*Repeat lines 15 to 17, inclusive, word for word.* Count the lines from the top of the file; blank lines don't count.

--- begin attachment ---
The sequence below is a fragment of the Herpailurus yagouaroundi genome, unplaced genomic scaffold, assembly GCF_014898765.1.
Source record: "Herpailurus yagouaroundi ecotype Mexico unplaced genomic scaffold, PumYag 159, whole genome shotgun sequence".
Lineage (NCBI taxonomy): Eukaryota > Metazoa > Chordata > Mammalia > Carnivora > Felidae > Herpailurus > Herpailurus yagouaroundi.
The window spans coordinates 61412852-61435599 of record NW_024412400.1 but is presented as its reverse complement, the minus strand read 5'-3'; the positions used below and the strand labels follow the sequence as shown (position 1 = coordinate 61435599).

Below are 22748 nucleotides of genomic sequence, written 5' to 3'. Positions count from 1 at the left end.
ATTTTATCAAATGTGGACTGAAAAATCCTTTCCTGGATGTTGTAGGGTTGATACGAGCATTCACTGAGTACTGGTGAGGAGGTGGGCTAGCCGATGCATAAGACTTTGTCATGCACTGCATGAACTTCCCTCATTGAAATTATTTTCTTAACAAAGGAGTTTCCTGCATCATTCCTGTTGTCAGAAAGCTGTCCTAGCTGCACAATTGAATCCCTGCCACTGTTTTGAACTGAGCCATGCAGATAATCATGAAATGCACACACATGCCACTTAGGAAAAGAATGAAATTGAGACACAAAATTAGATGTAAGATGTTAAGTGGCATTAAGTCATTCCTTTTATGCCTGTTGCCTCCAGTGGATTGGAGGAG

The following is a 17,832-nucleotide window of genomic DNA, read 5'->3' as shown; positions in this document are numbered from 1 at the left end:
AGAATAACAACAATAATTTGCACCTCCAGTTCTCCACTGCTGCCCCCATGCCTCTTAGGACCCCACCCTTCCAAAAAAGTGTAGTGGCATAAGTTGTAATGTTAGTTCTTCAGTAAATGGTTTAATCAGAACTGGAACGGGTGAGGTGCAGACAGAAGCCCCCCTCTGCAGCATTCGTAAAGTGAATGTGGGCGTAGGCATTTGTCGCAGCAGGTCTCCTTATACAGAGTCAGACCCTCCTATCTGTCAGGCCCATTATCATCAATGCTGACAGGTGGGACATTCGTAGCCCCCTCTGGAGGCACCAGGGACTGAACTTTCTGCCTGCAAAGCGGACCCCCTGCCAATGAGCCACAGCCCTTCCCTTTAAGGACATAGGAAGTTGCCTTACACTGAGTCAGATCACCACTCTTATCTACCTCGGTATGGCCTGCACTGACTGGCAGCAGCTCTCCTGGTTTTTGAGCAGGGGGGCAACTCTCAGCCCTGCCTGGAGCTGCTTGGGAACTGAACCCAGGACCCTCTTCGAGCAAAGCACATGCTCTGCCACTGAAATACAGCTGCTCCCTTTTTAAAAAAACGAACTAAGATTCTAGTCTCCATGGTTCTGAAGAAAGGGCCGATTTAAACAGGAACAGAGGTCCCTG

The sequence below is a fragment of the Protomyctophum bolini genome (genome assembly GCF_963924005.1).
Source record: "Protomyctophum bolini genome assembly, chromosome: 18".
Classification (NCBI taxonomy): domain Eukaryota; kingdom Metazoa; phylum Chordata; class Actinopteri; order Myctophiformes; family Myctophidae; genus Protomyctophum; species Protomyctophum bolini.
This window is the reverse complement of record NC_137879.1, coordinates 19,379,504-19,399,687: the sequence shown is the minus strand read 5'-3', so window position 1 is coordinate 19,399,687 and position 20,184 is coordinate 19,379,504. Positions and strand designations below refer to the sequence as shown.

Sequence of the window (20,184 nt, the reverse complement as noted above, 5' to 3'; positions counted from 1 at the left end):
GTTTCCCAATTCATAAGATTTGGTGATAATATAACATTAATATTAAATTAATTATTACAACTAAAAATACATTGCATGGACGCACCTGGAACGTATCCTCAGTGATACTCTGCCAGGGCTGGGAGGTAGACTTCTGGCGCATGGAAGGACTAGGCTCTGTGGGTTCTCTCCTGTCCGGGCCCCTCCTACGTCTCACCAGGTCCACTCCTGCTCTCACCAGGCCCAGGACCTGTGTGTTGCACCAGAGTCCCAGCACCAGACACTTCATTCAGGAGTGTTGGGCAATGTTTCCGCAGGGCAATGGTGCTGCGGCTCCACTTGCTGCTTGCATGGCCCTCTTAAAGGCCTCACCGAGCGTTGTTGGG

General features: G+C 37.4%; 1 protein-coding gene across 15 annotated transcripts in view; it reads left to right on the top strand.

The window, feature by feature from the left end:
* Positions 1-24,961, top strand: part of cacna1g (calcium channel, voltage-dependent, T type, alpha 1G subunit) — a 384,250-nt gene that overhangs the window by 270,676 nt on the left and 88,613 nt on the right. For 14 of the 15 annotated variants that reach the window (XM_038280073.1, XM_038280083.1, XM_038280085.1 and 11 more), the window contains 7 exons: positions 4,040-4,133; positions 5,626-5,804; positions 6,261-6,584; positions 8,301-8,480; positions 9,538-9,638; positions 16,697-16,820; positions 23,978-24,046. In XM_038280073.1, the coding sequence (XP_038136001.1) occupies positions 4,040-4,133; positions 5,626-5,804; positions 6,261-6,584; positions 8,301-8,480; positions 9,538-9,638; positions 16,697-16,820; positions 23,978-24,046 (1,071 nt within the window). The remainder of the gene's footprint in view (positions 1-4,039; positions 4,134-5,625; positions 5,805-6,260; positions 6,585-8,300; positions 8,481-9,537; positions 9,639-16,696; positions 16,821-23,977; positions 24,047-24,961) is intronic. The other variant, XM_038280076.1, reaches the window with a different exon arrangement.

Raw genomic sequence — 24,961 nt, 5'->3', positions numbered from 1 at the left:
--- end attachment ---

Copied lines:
General features: G+C 37.4%; 1 protein-coding gene across 15 annotated transcripts in view; it reads left to right on the top strand.

The window, feature by feature from the left end:
* Positions 1-24,961, top strand: part of cacna1g (calcium channel, voltage-dependent, T type, alpha 1G subunit) — a 384,250-nt gene that overhangs the window by 270,676 nt on the left and 88,613 nt on the right. For 14 of the 15 annotated variants that reach the window (XM_038280073.1, XM_038280083.1, XM_038280085.1 and 11 more), the window contains 7 exons: positions 4,040-4,133; positions 5,626-5,804; positions 6,261-6,584; positions 8,301-8,480; positions 9,538-9,638; positions 16,697-16,820; positions 23,978-24,046. In XM_038280073.1, the coding sequence (XP_038136001.1) occupies positions 4,040-4,133; positions 5,626-5,804; positions 6,261-6,584; positions 8,301-8,480; positions 9,538-9,638; positions 16,697-16,820; positions 23,978-24,046 (1,071 nt within the window). The remainder of the gene's footprint in view (positions 1-4,039; positions 4,134-5,625; positions 5,805-6,260; positions 6,585-8,300; positions 8,481-9,537; positions 9,639-16,696; positions 16,821-23,977; positions 24,047-24,961) is intronic. The other variant, XM_038280076.1, reaches the window with a different exon arrangement.